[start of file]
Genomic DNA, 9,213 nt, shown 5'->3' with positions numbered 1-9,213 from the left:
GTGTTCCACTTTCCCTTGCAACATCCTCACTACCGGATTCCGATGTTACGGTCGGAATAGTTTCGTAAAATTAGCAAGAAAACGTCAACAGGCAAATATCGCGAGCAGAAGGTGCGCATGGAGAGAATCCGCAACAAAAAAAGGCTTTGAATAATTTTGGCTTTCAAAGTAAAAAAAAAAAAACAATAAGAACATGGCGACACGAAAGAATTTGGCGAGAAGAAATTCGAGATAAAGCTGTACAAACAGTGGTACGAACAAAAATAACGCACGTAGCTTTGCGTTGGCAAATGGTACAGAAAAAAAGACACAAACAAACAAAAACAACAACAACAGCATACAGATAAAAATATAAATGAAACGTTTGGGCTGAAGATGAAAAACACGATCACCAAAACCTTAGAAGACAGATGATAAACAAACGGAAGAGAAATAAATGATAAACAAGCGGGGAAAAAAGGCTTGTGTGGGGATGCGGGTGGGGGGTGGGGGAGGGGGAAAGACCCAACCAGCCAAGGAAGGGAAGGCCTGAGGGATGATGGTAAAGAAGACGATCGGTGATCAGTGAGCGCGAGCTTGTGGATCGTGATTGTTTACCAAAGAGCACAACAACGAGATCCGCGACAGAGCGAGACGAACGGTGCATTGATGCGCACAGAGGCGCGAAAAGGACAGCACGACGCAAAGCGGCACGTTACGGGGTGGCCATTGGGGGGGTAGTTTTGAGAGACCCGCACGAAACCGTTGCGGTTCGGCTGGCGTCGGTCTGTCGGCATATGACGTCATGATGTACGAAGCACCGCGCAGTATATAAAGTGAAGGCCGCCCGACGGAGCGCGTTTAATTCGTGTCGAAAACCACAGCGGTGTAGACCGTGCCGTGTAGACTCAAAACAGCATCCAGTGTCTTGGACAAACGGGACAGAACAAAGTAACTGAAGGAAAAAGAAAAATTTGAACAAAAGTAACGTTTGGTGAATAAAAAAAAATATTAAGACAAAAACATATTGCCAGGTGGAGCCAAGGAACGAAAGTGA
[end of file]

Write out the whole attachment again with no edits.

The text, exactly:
Genomic DNA, 9,213 nt, shown 5'->3' with positions numbered 1-9,213 from the left:
GTGTTCCACTTTCCCTTGCAACATCCTCACTACCGGATTCCGATGTTACGGTCGGAATAGTTTCGTAAAATTAGCAAGAAAACGTCAACAGGCAAATATCGCGAGCAGAAGGTGCGCATGGAGAGAATCCGCAACAAAAAAAGGCTTTGAATAATTTTGGCTTTCAAAGTAAAAAAAAAAAAACAATAAGAACATGGCGACACGAAAGAATTTGGCGAGAAGAAATTCGAGATAAAGCTGTACAAACAGTGGTACGAACAAAAATAACGCACGTAGCTTTGCGTTGGCAAATGGTACAGAAAAAAAGACACAAACAAACAAAAACAACAACAACAGCATACAGATAAAAATATAAATGAAACGTTTGGGCTGAAGATGAAAAACACGATCACCAAAACCTTAGAAGACAGATGATAAACAAACGGAAGAGAAATAAATGATAAACAAGCGGGGAAAAAAGGCTTGTGTGGGGATGCGGGTGGGGGGTGGGGGAGGGGGAAAGACCCAACCAGCCAAGGAAGGGAAGGCCTGAGGGATGATGGTAAAGAAGACGATCGGTGATCAGTGAGCGCGAGCTTGTGGATCGTGATTGTTTACCAAAGAGCACAACAACGAGATCCGCGACAGAGCGAGACGAACGGTGCATTGATGCGCACAGAGGCGCGAAAAGGACAGCACGACGCAAAGCGGCACGTTACGGGGTGGCCATTGGGGGGGTAGTTTTGAGAGACCCGCACGAAACCGTTGCGGTTCGGCTGGCGTCGGTCTGTCGGCATATGACGTCATGATGTACGAAGCACCGCGCAGTATATAAAGTGAAGGCCGCCCGACGGAGCGCGTTTAATTCGTGTCGAAAACCACAGCGGTGTAGACCGTGCCGTGTAGACTCAAAACAGCATCCAGTGTCTTGGACAAACGGGACAGAACAAAGTAACTGAAGGAAAAAGAAAAATTTGAACAAAAGTAACGTTTGGTGAATAAAAAAAAATATTAAGACAAAAACATATTGCCAGGTGGAGCCAAGGAACGAAAGTGA